Last year, CHWP in association with Diabetes UK produced an ‘at risk’ leaflet to help patients and CHWP counsellors work out their risk of developing diabetes based on factors such as, age and ethnicity, weight, waist size and family connections.

Developments in diabetes care and future advances
There have been substantial changes in diabetes care since the 1960s and the focus of care has shifted from the hospital to the community. This was the subject of this year’s Mary MacKinnon lecture, which was delivered by Roger Gadsby, GP, Nuneaton. Consultations have also become more patient centred and less doctor led.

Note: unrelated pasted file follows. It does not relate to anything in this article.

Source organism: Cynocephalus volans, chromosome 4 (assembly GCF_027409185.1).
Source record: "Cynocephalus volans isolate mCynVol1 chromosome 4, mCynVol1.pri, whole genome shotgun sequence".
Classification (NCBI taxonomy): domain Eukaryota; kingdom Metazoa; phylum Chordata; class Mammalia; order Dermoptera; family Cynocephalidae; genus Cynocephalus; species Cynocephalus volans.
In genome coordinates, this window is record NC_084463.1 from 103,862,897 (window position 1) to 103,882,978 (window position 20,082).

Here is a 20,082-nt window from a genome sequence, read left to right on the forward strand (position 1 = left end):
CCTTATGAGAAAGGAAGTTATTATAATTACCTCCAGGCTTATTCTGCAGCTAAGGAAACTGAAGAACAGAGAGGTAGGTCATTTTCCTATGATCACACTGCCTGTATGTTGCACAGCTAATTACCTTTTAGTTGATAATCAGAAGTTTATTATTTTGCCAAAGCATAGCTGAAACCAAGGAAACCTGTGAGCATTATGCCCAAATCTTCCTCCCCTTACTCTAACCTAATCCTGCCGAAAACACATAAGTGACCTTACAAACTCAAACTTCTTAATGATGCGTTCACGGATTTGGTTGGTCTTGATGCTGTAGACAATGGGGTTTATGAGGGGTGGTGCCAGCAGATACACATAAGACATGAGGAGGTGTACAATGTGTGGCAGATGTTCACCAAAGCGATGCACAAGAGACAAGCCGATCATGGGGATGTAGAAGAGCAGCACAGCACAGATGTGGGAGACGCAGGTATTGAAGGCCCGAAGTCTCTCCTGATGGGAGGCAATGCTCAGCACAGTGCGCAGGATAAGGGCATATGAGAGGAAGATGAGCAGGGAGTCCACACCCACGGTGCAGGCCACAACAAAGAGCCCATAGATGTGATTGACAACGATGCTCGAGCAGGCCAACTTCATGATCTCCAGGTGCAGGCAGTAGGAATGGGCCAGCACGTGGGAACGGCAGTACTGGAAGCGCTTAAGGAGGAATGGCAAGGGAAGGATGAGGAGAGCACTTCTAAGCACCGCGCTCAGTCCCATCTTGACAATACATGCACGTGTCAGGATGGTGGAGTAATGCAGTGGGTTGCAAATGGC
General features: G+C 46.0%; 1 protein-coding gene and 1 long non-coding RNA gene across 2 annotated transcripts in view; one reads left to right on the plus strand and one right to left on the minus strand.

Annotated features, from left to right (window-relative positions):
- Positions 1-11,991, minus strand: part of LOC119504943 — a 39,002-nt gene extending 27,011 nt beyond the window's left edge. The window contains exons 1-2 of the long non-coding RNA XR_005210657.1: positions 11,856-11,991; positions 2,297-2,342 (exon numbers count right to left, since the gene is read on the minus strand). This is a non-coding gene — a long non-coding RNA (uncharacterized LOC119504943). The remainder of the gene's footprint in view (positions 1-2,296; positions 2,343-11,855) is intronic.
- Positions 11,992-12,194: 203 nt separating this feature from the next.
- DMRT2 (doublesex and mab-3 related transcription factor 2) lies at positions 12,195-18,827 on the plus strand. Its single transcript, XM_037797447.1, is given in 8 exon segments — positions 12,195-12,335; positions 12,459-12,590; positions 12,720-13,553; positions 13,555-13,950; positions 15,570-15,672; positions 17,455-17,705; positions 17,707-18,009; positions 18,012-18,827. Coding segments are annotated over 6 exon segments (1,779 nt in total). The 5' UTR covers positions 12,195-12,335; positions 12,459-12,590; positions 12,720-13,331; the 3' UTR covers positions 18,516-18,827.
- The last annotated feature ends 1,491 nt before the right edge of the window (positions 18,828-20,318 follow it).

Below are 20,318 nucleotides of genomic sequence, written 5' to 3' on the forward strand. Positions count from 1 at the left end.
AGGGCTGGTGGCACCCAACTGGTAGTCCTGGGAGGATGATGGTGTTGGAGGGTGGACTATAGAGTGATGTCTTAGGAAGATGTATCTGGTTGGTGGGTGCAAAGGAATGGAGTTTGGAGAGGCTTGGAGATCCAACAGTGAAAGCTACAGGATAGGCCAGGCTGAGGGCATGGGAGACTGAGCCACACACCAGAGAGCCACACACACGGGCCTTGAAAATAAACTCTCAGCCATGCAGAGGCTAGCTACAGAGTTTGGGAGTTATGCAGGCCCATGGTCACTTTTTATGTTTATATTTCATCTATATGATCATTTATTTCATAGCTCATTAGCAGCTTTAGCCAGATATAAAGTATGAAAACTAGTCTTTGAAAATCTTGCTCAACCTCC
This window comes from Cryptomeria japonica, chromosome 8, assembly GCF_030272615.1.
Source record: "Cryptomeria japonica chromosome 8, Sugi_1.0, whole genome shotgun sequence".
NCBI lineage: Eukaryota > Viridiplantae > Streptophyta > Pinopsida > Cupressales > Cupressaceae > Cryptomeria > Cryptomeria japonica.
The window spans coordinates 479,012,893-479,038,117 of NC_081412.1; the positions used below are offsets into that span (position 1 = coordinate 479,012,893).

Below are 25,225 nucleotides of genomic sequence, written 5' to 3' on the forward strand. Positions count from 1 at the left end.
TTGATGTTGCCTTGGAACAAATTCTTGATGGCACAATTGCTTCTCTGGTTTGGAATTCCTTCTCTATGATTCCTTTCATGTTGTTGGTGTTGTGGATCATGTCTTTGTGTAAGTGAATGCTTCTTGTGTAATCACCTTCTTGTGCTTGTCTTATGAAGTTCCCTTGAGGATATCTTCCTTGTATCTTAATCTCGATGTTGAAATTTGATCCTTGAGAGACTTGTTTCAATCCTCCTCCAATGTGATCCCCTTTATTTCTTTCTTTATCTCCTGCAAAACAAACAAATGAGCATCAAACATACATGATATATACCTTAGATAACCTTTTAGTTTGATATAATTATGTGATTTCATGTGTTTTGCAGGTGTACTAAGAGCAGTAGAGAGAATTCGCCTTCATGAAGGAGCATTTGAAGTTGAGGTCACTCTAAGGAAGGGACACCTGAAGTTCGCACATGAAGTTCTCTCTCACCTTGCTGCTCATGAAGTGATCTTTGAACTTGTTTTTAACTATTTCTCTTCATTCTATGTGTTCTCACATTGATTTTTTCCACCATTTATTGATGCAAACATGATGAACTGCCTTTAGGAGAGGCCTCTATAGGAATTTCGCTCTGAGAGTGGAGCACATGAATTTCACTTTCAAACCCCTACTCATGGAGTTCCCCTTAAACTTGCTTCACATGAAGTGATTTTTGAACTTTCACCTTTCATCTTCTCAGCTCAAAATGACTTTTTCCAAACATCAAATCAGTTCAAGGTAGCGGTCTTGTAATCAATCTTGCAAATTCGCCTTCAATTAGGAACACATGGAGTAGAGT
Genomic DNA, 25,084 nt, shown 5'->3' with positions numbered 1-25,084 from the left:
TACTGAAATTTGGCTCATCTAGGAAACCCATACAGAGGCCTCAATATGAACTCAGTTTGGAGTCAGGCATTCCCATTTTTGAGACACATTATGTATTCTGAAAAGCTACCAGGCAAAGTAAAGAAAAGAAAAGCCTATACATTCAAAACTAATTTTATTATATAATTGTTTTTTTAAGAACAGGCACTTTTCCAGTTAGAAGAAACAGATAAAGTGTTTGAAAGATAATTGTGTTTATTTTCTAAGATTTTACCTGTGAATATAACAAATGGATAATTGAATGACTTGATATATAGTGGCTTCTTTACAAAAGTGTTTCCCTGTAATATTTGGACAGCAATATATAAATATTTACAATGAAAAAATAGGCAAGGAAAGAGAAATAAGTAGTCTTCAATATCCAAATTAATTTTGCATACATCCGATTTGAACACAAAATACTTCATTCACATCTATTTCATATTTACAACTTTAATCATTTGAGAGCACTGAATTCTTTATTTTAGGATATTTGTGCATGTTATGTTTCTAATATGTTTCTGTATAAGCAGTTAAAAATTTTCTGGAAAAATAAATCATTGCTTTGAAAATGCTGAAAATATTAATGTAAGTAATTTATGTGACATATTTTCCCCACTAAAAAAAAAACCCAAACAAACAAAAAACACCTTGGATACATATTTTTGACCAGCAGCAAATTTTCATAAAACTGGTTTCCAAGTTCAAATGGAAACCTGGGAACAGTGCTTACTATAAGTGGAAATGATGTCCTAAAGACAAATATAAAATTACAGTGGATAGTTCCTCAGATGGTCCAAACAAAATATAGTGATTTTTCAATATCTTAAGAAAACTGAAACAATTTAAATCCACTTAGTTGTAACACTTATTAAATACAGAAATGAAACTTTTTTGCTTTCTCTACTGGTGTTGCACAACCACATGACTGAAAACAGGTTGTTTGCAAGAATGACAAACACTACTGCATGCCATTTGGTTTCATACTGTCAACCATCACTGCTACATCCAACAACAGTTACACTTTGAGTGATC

Dr Gadsby highlighted the changes that have occurred in diabetes care by drawing on the life and work of John Malins who prophesised in 1968 that ‘most work [in diabetes] could be carried out by the GP.’

Dr Gadsby then looked to the future and made some prophecies of his own. ‘Empowerment will clearly be a major theme, and the new GMS contract will provide GPs with incentives to deliver high quality care.’ Gadsby’s predictions for the future are: the continued development of diabetes care at the practice level and the development of the practice nurse assistant role.

Practices will provide all routine care, screening for and diagnosis of diabetes, and initial and ongoing care, including reviewing people with at risk feet, paediatric and adolescent care, and review of people with coronary heart disease risk factors,’ said Gadsby. ‘Hospitals will do acute care including acute foot problems and laser treatment,’ he added.